9. Overall Print Speed

The Prusa allows slightly faster printing, as its platform and build table is a little more rigid and stable than the Ender.

10. Filament Feed

The Prusa i3 Mk3 includes a Teflon Bowden tube from the start, making filament feed easier.

Deciding Factors: Ender 3 / Prusa i3 MK3

Surprisingly, despite the big difference in price and the various differences in specification details, the choice between these two superior printers is not straightforward:

  • If you want to print in higher temperature materials, the Prusa i3 Mk3 gets you a little closer, with a hotter nozzle and a more powerful table heater.

But any machine will need a heated enclosure to successfully print in nylon or PC. However, the Ender 3 will need some significant aftermarket improvements in addition.

So this is a relatively small win for the Prusa.

  • Price is often a deciding factor, and the difference is quite large. For the price of one Prusa i3 Mk3 you can have two Ender 3 machines and hotter nozzles!

So price makes the Ender 3 the clear winner – if the price is your biggest concern.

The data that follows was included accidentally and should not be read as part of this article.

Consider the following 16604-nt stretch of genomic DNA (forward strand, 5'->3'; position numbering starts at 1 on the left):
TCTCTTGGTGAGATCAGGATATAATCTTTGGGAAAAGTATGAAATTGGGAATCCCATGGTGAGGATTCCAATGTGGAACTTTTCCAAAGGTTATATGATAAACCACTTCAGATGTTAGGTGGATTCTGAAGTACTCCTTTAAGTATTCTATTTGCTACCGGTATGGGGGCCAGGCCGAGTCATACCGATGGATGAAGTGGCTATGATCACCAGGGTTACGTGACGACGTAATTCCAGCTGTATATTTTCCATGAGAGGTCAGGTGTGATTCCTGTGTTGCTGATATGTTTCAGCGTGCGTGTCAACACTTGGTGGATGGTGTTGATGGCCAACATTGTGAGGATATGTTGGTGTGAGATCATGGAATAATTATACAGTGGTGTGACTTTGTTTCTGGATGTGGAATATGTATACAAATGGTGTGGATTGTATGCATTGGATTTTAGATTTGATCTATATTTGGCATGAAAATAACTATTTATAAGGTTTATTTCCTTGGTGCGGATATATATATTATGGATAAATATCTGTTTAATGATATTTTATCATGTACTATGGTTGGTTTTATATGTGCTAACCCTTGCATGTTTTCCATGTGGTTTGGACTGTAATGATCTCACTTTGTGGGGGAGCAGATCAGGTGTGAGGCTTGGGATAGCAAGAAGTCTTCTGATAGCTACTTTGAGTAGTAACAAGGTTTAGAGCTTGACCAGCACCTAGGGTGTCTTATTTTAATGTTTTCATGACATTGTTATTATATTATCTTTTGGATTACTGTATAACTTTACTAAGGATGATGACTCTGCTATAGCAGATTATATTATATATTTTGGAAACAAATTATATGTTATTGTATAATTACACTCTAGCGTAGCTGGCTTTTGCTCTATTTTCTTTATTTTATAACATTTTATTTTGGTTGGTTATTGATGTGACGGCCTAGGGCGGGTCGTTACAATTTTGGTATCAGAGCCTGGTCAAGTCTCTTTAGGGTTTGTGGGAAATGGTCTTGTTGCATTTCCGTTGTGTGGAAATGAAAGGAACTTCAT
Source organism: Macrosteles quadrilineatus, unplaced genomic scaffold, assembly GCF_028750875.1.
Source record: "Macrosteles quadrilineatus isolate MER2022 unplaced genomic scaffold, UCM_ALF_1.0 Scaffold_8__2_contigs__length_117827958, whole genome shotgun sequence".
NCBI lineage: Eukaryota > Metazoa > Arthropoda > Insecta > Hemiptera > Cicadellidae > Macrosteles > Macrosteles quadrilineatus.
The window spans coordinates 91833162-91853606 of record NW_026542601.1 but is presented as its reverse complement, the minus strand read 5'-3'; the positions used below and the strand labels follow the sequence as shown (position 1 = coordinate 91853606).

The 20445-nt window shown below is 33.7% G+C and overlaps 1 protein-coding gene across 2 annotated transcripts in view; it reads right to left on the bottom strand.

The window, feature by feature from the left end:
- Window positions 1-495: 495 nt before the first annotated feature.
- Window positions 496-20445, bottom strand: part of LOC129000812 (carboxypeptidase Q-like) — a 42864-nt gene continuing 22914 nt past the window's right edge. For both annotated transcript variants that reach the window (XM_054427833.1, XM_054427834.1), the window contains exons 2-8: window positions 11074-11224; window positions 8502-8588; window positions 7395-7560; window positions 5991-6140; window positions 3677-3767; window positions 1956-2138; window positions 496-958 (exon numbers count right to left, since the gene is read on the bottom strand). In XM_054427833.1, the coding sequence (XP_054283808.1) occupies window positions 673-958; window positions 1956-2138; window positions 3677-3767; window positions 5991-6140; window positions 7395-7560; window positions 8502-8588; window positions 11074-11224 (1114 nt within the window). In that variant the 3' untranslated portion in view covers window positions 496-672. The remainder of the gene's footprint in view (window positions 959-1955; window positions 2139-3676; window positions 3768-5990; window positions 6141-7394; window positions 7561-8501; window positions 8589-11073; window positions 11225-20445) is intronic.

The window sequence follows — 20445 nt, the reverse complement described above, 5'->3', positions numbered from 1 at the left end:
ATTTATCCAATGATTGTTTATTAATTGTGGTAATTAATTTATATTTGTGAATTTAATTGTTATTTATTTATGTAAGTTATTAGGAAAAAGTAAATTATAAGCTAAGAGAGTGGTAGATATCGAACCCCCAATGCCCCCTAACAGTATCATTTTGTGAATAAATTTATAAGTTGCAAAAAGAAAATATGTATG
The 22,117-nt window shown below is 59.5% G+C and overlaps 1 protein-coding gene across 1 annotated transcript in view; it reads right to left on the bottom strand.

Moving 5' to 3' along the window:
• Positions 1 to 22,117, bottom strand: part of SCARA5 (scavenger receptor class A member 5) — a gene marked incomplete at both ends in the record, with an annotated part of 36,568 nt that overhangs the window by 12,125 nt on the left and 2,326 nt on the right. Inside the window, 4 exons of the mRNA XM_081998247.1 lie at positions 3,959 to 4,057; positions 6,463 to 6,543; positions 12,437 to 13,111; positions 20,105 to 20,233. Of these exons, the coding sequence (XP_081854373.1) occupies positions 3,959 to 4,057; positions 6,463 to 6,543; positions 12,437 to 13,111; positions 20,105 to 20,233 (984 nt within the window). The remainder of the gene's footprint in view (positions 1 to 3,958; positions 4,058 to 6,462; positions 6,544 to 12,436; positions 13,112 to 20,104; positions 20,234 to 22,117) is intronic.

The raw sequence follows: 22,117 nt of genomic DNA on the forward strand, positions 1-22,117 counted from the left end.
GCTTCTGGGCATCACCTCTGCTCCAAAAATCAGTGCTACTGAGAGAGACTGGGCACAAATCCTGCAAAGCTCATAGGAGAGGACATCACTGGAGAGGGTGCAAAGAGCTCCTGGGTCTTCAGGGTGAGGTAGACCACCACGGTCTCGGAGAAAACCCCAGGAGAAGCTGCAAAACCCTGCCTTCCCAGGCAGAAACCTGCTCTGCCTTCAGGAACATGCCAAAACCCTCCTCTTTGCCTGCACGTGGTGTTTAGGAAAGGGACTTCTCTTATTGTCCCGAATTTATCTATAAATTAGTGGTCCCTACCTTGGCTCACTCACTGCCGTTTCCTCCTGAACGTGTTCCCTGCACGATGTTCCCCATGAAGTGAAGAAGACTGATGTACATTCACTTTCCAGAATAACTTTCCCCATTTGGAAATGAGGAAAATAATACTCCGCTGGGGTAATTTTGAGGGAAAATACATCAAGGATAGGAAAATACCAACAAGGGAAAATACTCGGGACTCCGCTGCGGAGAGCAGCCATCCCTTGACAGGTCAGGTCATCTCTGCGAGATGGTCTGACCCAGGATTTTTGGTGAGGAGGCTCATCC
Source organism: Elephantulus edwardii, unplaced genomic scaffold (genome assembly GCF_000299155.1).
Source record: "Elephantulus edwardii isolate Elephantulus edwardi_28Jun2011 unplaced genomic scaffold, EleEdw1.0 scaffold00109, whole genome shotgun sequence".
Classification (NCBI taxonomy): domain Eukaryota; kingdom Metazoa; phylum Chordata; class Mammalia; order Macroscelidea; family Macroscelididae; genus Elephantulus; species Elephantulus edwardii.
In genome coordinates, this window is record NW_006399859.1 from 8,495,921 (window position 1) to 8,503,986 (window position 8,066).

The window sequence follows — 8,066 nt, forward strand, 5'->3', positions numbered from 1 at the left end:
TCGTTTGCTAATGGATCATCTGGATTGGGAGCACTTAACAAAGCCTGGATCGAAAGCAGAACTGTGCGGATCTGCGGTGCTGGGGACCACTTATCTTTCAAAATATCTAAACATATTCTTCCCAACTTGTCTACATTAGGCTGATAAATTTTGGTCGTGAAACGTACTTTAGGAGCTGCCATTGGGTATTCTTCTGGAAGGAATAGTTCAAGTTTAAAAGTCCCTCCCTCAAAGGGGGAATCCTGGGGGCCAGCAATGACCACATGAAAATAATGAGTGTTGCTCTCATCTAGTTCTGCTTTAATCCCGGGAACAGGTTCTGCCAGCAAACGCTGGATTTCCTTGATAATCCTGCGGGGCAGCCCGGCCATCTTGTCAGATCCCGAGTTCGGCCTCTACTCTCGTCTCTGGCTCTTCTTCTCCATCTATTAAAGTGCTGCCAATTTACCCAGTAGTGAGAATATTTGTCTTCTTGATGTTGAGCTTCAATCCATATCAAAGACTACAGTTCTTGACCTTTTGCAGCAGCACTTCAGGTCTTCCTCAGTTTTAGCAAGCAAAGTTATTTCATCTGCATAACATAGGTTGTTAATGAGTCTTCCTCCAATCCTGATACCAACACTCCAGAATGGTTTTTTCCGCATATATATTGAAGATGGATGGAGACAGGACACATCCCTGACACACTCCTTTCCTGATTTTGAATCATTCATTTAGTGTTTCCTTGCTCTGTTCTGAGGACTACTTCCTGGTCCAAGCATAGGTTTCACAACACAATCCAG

• Table/machine stability is an issue with the Ender 3 and this is hard to improve. If you print slowly, it’s not much of an issue, but if you need the fastest possible printing, then the Prusa i3 Mk3 is a little better.

So speed is a win for Prusa, where that’s a critical deciding factor for you.

Bed Size

The difference between the Prusa i3 Mk3 and the Ender 3 in bed size is insignificant, and neither machine counts as having a large build volume, by current standards.

Print Speed

The Prusa i3 Mk3 reports a slightly higher print speed than the Ender 3 — and the Ender 3 is restricted in speed by its relatively poor stability in the base and the table.

For great quality, print speed is a less critical feature than it appears in a specification comparison. And it could be argued that the Ender 3 wins the print speed competition as you can buy 3 Enders for the price of one Prusa, triple the build speed.

Build Plate